It is hierarchical nuget.configs. if you want a global install location, config it that way.

    Well, that is, once you fix the current implementation.

    As an asside, disableSourceControlIntegration should be supported this way too.

    Jan 18, 2013 at 8:42 PM

    @EdditGarmon Good point that you can pull off a global package installation folder today.  But it's an all-or-nothing approach and doesn't let you have some packages installed globally and other packages installed locally.  More importantly though, it still results in Hint Paths in your references that point to that global install folder, and that is hard for teams to use unless they demand a certain path.  Even if we invested in the combination of hierarchical config + repositoryPath, it would still fall apart pretty easily I think.

    Jan 18, 2013 at 8:50 PM

    Another question, how would this new build time resolution be projected for plugins like ReSharper and CodeRush?


    Jan 18, 2013 at 11:21 PM

    What problem is this supposed to solve? The drives which I store my code on are not about to run out of space (far from it) so I don't care about having a copy of a given package version in multiple solutions. Will this proposal deliver any benefit to me?

    Jan 19, 2013 at 1:13 AM

    This is exactly how Ruby Gems work. For any given Gem, it is only ever downloaded exactly one time. The Gem Path is relative to your Ruby installation, so while you might not always install Ruby in the same place, file lookup is always guaranteed to work. For example, oauth-0.4.7 will only ever be downloaded one time. If you create 1000 different projects that use oauth-0.4.7, you have exactly one copy of that Gem on your system, all pointing to the same place.

    The same thing would be true in the .NET space. NUnit-2.5.10 would only ever be downloaded one time. Even if you have hundreds of solutions on your machine, you have one copy of NUnit-2.5.10. It's location would be a known location. Just make it C:\NuGet\Packages\<package> and move on with your life. Not everyone needs to configure all the things.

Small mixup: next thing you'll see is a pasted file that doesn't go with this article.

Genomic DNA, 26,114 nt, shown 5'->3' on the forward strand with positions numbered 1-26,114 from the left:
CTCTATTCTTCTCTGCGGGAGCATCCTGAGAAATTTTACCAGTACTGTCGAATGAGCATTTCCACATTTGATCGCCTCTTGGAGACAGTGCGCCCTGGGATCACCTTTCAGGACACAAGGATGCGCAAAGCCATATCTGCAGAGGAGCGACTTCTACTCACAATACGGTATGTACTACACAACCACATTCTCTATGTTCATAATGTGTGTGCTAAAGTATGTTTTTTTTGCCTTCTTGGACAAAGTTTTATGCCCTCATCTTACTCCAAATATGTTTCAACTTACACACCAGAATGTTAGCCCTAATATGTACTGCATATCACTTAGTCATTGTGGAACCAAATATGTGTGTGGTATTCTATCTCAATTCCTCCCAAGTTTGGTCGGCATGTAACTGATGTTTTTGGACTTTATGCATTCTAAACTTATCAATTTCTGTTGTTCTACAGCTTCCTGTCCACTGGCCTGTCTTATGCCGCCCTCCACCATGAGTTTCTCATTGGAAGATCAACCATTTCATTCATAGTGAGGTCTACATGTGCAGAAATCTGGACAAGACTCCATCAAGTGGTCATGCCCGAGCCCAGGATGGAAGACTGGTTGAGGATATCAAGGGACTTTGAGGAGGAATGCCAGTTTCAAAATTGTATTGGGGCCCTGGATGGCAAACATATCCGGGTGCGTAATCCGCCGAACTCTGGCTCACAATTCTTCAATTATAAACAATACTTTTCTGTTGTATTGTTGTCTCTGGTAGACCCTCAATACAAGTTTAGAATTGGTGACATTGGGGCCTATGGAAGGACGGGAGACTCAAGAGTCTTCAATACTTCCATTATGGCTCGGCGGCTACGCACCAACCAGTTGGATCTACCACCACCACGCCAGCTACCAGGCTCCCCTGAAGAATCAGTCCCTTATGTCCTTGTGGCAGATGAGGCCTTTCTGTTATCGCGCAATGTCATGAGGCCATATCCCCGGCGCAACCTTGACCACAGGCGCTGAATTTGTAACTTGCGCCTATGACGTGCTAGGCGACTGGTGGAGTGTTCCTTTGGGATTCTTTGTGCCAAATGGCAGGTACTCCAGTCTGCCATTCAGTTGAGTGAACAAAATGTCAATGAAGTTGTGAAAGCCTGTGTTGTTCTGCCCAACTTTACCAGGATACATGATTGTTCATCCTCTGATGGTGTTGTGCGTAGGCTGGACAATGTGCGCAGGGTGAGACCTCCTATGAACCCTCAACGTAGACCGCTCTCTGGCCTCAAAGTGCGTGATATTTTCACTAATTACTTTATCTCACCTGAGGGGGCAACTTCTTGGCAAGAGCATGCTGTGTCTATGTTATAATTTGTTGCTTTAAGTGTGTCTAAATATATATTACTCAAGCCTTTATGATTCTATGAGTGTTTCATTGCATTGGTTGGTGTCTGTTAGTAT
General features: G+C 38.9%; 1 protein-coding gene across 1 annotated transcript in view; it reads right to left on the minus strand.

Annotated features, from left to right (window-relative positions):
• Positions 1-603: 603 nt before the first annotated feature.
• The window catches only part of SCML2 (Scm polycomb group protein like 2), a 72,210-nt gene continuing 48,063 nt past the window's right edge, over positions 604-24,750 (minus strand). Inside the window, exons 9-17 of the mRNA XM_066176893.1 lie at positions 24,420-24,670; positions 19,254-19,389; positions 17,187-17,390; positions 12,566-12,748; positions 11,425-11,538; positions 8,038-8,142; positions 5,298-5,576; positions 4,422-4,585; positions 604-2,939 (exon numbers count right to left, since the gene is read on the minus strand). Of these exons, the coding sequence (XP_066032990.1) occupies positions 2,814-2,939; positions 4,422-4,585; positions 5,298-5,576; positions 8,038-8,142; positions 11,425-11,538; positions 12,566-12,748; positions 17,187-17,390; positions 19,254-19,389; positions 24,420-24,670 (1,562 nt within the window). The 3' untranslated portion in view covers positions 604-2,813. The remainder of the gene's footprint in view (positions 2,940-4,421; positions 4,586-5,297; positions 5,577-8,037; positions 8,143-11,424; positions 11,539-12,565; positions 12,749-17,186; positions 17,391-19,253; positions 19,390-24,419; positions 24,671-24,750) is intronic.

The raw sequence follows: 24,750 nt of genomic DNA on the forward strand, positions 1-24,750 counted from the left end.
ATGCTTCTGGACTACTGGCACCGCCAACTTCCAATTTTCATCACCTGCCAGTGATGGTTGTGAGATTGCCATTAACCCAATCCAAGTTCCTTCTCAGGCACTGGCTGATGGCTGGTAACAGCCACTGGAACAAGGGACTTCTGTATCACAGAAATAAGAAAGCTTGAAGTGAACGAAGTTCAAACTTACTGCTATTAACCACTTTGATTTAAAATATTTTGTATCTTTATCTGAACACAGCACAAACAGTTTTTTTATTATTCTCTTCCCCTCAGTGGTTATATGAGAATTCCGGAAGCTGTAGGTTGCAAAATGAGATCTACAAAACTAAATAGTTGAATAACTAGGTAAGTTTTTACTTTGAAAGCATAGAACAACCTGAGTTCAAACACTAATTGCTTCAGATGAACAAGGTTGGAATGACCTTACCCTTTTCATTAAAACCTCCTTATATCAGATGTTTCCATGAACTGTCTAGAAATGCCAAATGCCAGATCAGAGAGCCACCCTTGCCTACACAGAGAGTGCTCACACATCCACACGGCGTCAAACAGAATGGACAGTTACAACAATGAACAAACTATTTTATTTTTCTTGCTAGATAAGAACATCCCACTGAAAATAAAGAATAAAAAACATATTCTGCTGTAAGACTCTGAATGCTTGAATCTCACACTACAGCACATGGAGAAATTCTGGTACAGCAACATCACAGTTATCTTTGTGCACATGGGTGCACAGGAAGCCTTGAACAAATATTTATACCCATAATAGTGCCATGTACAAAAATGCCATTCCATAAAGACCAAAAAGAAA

I pointed this out back at Issue #1995 -

    Jan 19, 2013 at 1:52 PM

    @jarrettmeyer I'm not sure whether your comment was in reply to mine or not but if it is, I still don't see any benefit to me. Currently my local git clones are 3.5GB in total (peanuts) so disk space saving is of no importance to me. Perhaps my example is a little low, but even the next two orders of magnitude (35GB/350GB) will fit onto a typical modern SSD (350GB would be an *enormous* amount of projects).

    Whilst the fact that this is how Ruby Gems works is interesting, I don't see what benefit it would bring to NuGet. Regarding your comment about configuration, I don't see how this would help. I still have to install the package into a project if I want that project to use it. NuGet already takes care of the management of that package on disk so why do I care where exactly that is and whether it's duplicated?

    More generally, the reason I am questioning this proposal is to ascertain a level of priority. I'm not against it but I do think it has very little value if any. The core team have already said they are not able to work on all the items in the backlog which are of value to the community (as per recent conversations about marking issues as 'UpForGrabs'). This is understandable as they only have a certain amount of resources to work with. I'd much rather see the core team concentrate on higher value proposals before addressing this one.

    Feb 8, 2013 at 6:56 PM
    Global packages would be a great thing for Native libraries. Native libraries (like Boost, OpenCV etc.) are huge and contain headers, sources and binaries (both build-time libs and runtime DLLs) and symbols (PDBs) for multiple architectures. This runs into gigabytes in some cases. Having all of this replicated for every solution on the machine sounds like a huge waste. Combining the power of distribution that NuGet provides along with the disk savings that global install provides would make this a very compelling scenario for developer building and consuming C++ Libraries.